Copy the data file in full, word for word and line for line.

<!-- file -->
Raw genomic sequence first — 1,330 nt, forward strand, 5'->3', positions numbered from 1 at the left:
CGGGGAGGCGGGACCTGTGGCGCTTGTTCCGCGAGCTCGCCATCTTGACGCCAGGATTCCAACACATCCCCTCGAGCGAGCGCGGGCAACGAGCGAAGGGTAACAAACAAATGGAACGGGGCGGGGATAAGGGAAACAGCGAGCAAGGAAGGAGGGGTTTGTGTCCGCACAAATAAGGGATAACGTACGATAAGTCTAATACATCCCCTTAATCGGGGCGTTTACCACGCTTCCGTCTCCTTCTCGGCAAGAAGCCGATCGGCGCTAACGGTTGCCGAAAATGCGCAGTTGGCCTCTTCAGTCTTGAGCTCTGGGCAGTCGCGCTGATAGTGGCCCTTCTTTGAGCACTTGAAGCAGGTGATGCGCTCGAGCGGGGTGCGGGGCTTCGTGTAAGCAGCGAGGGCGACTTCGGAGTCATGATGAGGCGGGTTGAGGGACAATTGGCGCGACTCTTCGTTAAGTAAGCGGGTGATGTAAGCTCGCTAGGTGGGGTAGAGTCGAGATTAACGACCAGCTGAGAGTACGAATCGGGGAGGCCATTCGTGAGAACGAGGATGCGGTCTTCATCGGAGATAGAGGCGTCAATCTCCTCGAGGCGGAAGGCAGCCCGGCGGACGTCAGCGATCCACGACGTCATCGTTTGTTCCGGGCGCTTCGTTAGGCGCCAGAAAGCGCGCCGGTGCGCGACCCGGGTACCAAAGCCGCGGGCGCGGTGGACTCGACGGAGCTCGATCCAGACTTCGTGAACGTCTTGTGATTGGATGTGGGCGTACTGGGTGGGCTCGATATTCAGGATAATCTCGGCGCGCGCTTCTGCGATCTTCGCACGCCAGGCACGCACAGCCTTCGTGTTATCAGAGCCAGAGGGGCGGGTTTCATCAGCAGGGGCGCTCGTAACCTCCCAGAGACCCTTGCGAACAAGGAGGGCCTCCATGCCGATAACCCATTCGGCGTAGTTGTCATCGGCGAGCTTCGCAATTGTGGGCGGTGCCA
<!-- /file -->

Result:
Raw genomic sequence first — 1,330 nt, forward strand, 5'->3', positions numbered from 1 at the left:
CGGGGAGGCGGGACCTGTGGCGCTTGTTCCGCGAGCTCGCCATCTTGACGCCAGGATTCCAACACATCCCCTCGAGCGAGCGCGGGCAACGAGCGAAGGGTAACAAACAAATGGAACGGGGCGGGGATAAGGGAAACAGCGAGCAAGGAAGGAGGGGTTTGTGTCCGCACAAATAAGGGATAACGTACGATAAGTCTAATACATCCCCTTAATCGGGGCGTTTACCACGCTTCCGTCTCCTTCTCGGCAAGAAGCCGATCGGCGCTAACGGTTGCCGAAAATGCGCAGTTGGCCTCTTCAGTCTTGAGCTCTGGGCAGTCGCGCTGATAGTGGCCCTTCTTTGAGCACTTGAAGCAGGTGATGCGCTCGAGCGGGGTGCGGGGCTTCGTGTAAGCAGCGAGGGCGACTTCGGAGTCATGATGAGGCGGGTTGAGGGACAATTGGCGCGACTCTTCGTTAAGTAAGCGGGTGATGTAAGCTCGCTAGGTGGGGTAGAGTCGAGATTAACGACCAGCTGAGAGTACGAATCGGGGAGGCCATTCGTGAGAACGAGGATGCGGTCTTCATCGGAGATAGAGGCGTCAATCTCCTCGAGGCGGAAGGCAGCCCGGCGGACGTCAGCGATCCACGACGTCATCGTTTGTTCCGGGCGCTTCGTTAGGCGCCAGAAAGCGCGCCGGTGCGCGACCCGGGTACCAAAGCCGCGGGCGCGGTGGACTCGACGGAGCTCGATCCAGACTTCGTGAACGTCTTGTGATTGGATGTGGGCGTACTGGGTGGGCTCGATATTCAGGATAATCTCGGCGCGCGCTTCTGCGATCTTCGCACGCCAGGCACGCACAGCCTTCGTGTTATCAGAGCCAGAGGGGCGGGTTTCATCAGCAGGGGCGCTCGTAACCTCCCAGAGACCCTTGCGAACAAGGAGGGCCTCCATGCCGATAACCCATTCGGCGTAGTTGTCATCGGCGAGCTTCGCAATTGTGGGCGGTGCCA